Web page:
Balaje Kalyanaraman
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PhD Student at the University of Newcastle, Australia

8 December 2021

Shape from Shading - Revisited

A few years ago, I worked on Hamilton Jacobi Equations at the Tata Institute of Fundamental Research as an undergraduate. One of the interesting applications of Hamilton Jacobi Equations is the shape from shading problem. I had a great time working with my mentor Prof. G.D.Veerappa Gowda and my friend Sanath Keshav on the project.

The problem demonstrates how powerful mathematics can be in modelling real-life scenario. With computers and new technologies now available, PDE-based models can be solved relatively easily which opens up a huge amount of possible applications. Recently, I got super interested in the theory of Hamilton Jacobi Equations including the well-posedness of the boundary value problem. In this post I would like to summarize briefly what I have learned and stuff I have worked on so far. I also intend to make a series of blog posts on this topic explaining the modelling and the mathematics that runs behind this problem.

What is Shape from Shading?

The problem is to compute the three-dimensional shape of a surface from one image of that surface. The image below shows the concept of shape from shading.

Shape from shading example

Several mathematical models have been proposed to study the shape from shading problem. All the models lead to a class of partial differential equations known as Hamilton Jacobi Equations. For more details about the construction of the model, I refer the reader to the article by E. Prados and O. Faugeras and the references therein.

“Perspective shape from shading” and viscosity solutions

All the models assume that the brightness value \(I(x,y)\) at each pixel is related to the reflectance of any surface \(R(n(x,y))\)

\[I(x,y) = R(n(x,y))\]

The simplest one is the orthographic model which assumes that the object (Lambertian) is illuminated by a single distant light source. If \((0,0,-1)\) is the direction of illumination, then the reflectance is given by the equation

\[I(x,y) = R(n(x,y)) = \vec{L}\cdot\mathbf{n} = (0,0,-1)\cdot\mathbf{n} = (0,0,-1)\cdot\frac{(\frac{\partial u}{\partial x}, \frac{\partial u}{\partial y}, -1)}{\sqrt{1 + \left(\frac{\partial u}{\partial x}\right)^2 + \left(\frac{\partial u}{\partial y}\right)^2}}\]

where \(\mathbf{n}\) is the unit normal vector of the reconstructed surface (our solution) \(u = u(x,y)\). Rearranging the equation and making \(u\) the subject of the equation, we obtain the PDE

\[|\nabla u| - \sqrt{\frac{1}{I(x,y)^2} - 1} = 0\]

which is known as the Eikonal equation. The differential equation is usually combined with some boundary condition such as the Dirichlet boundary condition \(u = 0\).

Is it well-posed?

A common problem with the orthographic model is that the boundary value problem is ill-posed, i.e., there exists no unique solution. The problem is two folds here.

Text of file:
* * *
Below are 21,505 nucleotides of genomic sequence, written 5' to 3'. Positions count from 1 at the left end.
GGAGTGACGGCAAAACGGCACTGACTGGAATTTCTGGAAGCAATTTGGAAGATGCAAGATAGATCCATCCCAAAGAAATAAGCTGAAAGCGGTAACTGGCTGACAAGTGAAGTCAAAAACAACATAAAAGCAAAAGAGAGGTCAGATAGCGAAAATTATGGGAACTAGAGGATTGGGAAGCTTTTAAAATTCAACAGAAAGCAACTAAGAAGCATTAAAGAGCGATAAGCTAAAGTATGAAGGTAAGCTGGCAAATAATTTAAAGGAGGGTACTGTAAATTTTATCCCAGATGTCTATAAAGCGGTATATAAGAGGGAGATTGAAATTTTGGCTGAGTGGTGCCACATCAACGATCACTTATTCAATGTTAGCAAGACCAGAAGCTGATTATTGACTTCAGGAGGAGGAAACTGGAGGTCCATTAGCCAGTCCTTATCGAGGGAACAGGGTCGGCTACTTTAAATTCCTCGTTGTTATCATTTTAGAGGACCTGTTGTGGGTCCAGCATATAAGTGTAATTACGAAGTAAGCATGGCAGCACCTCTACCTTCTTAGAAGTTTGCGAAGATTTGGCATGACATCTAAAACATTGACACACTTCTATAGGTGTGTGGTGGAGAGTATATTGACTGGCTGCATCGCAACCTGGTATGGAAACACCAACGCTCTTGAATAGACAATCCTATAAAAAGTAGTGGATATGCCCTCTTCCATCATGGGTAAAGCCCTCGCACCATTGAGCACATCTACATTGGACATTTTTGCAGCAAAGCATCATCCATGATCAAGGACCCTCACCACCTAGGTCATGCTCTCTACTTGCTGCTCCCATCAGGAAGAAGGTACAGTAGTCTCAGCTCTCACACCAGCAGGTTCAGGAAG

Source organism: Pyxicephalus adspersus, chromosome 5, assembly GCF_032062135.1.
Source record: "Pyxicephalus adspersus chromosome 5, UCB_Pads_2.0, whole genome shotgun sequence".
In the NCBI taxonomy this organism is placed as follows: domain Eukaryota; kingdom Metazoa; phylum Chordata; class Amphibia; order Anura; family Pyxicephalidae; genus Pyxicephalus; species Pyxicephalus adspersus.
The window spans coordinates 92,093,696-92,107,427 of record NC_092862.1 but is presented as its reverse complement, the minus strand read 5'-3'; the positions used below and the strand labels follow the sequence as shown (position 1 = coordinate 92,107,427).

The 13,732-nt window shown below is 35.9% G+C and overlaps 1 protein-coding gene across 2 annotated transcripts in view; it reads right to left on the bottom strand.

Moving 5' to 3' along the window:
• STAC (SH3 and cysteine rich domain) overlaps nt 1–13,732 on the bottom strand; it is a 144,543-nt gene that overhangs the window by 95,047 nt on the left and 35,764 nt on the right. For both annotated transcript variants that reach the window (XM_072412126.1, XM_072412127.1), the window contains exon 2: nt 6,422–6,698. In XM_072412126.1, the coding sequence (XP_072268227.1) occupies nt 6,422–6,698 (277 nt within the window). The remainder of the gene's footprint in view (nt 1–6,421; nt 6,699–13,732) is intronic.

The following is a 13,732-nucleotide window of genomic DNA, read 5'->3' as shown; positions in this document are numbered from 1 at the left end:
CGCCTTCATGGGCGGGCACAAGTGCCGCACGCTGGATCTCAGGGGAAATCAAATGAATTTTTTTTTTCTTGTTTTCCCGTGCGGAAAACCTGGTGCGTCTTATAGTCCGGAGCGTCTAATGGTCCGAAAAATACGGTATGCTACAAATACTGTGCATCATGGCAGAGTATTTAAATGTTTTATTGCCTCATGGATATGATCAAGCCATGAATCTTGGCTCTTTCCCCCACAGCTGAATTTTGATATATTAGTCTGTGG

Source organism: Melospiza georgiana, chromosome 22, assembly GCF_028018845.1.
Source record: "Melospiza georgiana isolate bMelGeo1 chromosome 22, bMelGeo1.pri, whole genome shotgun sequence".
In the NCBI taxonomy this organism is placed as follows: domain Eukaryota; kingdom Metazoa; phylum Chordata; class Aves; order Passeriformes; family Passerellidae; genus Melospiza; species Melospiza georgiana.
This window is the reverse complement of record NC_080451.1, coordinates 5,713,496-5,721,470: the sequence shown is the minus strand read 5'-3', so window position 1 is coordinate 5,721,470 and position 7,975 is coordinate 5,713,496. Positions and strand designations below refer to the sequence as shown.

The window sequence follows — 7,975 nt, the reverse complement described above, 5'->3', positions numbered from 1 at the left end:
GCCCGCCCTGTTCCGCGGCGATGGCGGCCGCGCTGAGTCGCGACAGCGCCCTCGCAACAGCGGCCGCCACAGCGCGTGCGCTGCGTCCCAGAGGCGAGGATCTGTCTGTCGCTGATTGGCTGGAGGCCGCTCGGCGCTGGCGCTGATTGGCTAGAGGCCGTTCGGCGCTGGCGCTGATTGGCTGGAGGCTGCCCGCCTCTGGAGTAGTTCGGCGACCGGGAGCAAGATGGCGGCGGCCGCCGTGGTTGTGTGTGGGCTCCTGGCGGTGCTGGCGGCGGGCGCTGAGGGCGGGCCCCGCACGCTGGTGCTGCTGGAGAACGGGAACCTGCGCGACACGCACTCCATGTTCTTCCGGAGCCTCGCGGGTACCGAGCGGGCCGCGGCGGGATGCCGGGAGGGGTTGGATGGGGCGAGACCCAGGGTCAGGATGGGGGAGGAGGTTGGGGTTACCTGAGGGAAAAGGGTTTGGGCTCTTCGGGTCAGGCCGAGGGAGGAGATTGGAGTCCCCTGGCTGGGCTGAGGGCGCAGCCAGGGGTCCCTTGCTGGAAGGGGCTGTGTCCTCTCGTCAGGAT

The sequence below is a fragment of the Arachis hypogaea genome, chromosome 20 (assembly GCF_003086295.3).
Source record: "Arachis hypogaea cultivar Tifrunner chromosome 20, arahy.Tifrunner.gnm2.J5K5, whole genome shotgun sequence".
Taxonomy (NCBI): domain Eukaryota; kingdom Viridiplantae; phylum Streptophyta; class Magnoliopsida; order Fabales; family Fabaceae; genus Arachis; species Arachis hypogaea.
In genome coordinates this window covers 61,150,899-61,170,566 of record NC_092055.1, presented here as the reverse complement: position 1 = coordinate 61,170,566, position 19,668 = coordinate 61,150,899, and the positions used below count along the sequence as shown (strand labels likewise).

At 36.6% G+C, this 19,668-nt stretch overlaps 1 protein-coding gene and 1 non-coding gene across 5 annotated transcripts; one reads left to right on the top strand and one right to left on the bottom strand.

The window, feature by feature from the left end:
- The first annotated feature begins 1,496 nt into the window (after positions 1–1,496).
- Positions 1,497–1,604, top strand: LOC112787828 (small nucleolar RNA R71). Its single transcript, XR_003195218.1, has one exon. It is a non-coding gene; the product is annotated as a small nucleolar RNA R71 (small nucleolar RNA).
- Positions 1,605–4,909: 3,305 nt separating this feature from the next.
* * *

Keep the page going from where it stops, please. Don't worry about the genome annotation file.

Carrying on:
This has been discussed in the paper by Elisabeth Rouy and Agnes Tourin

A viscosity solutions approach to shape from shading

The (improved) perspective model

By assuming that the light source is not placed at infinity, but at some point away from the object, Prados and Faugeras came up with the model known as the perspective model. By taking the brightness equation

\[I(x,y) = \frac{\vec{L}\cdot\mathbf{n}}{r^2}\]

where \(r\) is the distance between the light source and surface, Prados and Faugeras were able to show that the uniqueness issue can be circumvented. By adding the parameter \(r\) into the model, the convex/concave ambiguity is effectively removed, because a concave surface would have a higher value \(r\) than a convex surface \(r\). This leads to a HJE that is significantly more sophisticated

\[-e^{-2u} + \frac{I(\mathbf{x})f^2}{Q(\mathbf{x})}\sqrt{f^2|\nabla u|^2 + (\nabla u\cdot \mathbf{x})^2 + Q(\mathbf{x})^2} = 0\]

where \(Q(x) = \sqrt{\frac{f^2}{f^2+\|\mathbf{x}\|^2}}\). This equation gives a powerful description of the shape from shading problem. And plus a provably convergent numerical scheme can be derived using the theory of Hamilton Jacobi Equations. The scheme is based on the one discuss by Rouy and Tourin in the paper

A viscosity solutions approach to shape from shading


\[H(x,u,\nabla u) = -e^{-2u} + \frac{I(\mathbf{x})f^2}{Q(\mathbf{x})}\sqrt{f^2|\nabla u|^2 + (\nabla u\cdot \mathbf{x})^2 + Q(\mathbf{x})^2}\]

The pseudo-code of the Rouy and Tourin scheme is:

# Construct the Hamiltonian using the Rouy and Tourin Scheme

function H(i,j,U)

    # Construct the Gradient Approximation
    D₊ˣ = (U[i+1,j] - U[i,j])/Δx
    D₋ˣ = (U[i,j] - U[i-1,j])/Δx
    D₊ʸ = (U[i,j+1] - U[i,j])/Δy
    D₋ʸ = (U[i,j] - U[i,j-1])/Δy
     = max(0, -D₊ˣ, D₋ˣ)
     = max(0, -D₊ʸ, D₋ʸ)
    ∇u = [, ]


ε = 1
tol = 1e-6

while ε > tol
    # Points in the interior
    for i=2:N-1
        for j=2:N-1

U₁[i,j] = U[i,j] - Δt*H(i,j,U)

Thats it! The Julia Language code is given below

The input image and the output of the code is given below

Input Output

We also tried 3D printed the surface.

3D Print
tags: shapefromshading - sfs